What we now know as Iran is, of course, none other than Persia - an unimaginably ancient civilization of high poetry, architecture, literature and science. During the 1950s these venerable people were in the process of ousting a debauched and useless monarchical line and beginning to fabricate democratic processes of governance. This would not do for the U.S., for whom Iran had become an oil-rich client state, and so the CIA saw to it that appropriate order was restored in the person of Shah Reza Pahlavi, erstwhile Emperor of Iran. This jet-setting playboy was plucked from aristocratic obscurity and placed firmly upon the hastily reconstructed Throne. However, such was the lavish self-serving and vile tenure of this hack and reprobate, with countless disappearances of dissenters, and ruthless dollops of imprisonment and torture, that eventually a youth-driven secular revolution swept the aging despot from power, driving him to America, where he ended his days in opulent illness and misery. But even as the young democrats were celebrating their victory, a victory achieved entirely contrary to U.S. wishes, they suddenly awoke to find their revolution co-opted by a vengeful and sullen old cleric who emerged, fresh off the plane from Paris, to assume absolute control as the Supreme Leader of a suddenly theocratic state. The American puppet was supplanted by a dark and weirdly horrific parody of that puppet - but the strings no longer dangled in Washington.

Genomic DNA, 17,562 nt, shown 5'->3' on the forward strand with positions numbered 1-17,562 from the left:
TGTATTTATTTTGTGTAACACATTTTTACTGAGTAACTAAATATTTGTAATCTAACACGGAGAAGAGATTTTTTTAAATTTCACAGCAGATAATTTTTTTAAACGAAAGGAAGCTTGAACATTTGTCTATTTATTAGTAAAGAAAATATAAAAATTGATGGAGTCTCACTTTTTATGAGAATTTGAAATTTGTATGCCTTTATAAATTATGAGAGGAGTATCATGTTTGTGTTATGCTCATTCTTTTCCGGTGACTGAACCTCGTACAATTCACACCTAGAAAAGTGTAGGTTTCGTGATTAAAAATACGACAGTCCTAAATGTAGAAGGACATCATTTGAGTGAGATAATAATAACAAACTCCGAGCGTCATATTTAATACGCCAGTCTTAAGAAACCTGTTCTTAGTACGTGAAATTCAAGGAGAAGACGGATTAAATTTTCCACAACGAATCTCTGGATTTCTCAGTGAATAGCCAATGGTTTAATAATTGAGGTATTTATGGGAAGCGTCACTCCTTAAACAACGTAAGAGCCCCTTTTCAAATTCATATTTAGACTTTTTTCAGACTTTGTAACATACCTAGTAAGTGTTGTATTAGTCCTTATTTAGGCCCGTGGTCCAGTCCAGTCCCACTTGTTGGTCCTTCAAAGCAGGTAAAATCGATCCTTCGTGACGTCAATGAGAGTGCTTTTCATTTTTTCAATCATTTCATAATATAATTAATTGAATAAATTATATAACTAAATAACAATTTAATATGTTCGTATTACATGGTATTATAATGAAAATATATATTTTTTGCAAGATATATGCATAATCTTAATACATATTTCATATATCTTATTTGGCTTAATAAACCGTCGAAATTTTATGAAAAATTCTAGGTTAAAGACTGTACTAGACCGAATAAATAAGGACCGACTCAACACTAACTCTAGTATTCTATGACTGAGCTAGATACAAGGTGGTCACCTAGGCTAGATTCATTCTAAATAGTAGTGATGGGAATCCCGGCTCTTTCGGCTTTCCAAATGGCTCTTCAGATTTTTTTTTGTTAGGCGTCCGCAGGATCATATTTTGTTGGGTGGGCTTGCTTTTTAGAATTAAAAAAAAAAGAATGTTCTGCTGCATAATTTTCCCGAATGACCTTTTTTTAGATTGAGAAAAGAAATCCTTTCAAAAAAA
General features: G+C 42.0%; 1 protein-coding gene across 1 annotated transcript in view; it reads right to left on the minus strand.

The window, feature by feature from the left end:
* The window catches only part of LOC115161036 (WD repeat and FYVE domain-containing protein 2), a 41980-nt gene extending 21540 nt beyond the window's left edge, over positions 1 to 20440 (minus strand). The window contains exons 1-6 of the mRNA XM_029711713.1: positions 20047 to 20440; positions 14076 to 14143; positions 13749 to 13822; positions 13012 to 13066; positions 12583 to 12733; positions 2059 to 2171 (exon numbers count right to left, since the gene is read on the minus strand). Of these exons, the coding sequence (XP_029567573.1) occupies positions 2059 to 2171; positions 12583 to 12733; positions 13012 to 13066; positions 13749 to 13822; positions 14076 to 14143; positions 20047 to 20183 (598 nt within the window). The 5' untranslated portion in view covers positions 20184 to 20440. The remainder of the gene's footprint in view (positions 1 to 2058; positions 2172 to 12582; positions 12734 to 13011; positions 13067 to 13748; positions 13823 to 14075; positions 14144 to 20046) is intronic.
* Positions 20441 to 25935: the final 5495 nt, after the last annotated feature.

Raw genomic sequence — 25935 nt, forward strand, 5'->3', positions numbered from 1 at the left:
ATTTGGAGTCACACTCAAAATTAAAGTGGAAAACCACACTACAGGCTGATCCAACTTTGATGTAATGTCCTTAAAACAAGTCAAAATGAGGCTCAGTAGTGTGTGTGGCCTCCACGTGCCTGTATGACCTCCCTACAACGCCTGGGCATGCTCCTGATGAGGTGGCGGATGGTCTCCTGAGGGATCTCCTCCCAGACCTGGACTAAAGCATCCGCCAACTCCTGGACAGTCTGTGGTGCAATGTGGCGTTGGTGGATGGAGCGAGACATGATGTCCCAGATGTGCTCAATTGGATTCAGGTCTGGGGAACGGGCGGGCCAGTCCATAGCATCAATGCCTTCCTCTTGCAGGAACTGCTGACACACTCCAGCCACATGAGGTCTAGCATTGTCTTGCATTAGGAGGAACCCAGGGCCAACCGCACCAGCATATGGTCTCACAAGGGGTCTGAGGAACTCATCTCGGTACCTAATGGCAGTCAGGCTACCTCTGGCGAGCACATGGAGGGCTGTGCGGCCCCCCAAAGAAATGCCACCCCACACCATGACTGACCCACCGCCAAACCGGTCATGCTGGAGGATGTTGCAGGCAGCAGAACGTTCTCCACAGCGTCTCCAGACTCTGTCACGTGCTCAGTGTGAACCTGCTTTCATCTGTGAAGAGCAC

Democracy can be a delicate seed. The celebrated novelist and academic Gabriel Garcia Marquez was once asked why it was that democracy seemed to be such a hard sell in Latin America - why haven't they just got on with it instead of constantly succumbing to fascist juntas and despots? His explanation was illuminating. He pointed out that modern Latin American political culture is not a product of Northern European traditions of reason and individual rights and popular representation, but rather a hybrid of two decidedly non-democratic organisms. The one is that of the Spanish conquistadores, such men as Pizarro, Cortez and de Soto, who were primarily Catalonian. These were ferocious military men whose families had been fighting the Moors for seven or eight hundred years, eventually driving them, and Islam, out of the Iberian peninsula, and whose allegiances rested firmly with the Roman Church and the King of Spain. They also had a lust for power and gold. The other organism was the stratified infrastructure of the Aztec, Maya and Inca empires, for whom absolute subjugation to the god/priest who occupied the throne was paramount. The very idea of democracy is alien to the deepest mindset of most Latin peoples. It should come as no surprise that it has been slow to germinate – especially thanks to Del Monte and Dole and other skull-cracking foreign stakeholders.
Likewise we see today a blush of hope embodied in the dramatic turmoil of the Arab Spring. But not unlike Tehran in 1979, even as the invariably young and secular revolutionaries crack open the strongholds of their respective despots and dictators, themselves invariably clients of the West, they are unceremoniously shouldered aside by religious factions that avoided the actual confrontations of popular uprising, yet now present themselves as champions of democratic process, even as their underlying ethos and rhetoric belie a firm intent to realign governance with faith-based, theocratic mechanisms of power and jurisprudence. And the young, feminist revolutionaries are reminded of their duty to cover themselves accordingly, and to thusly remove themselves from public life.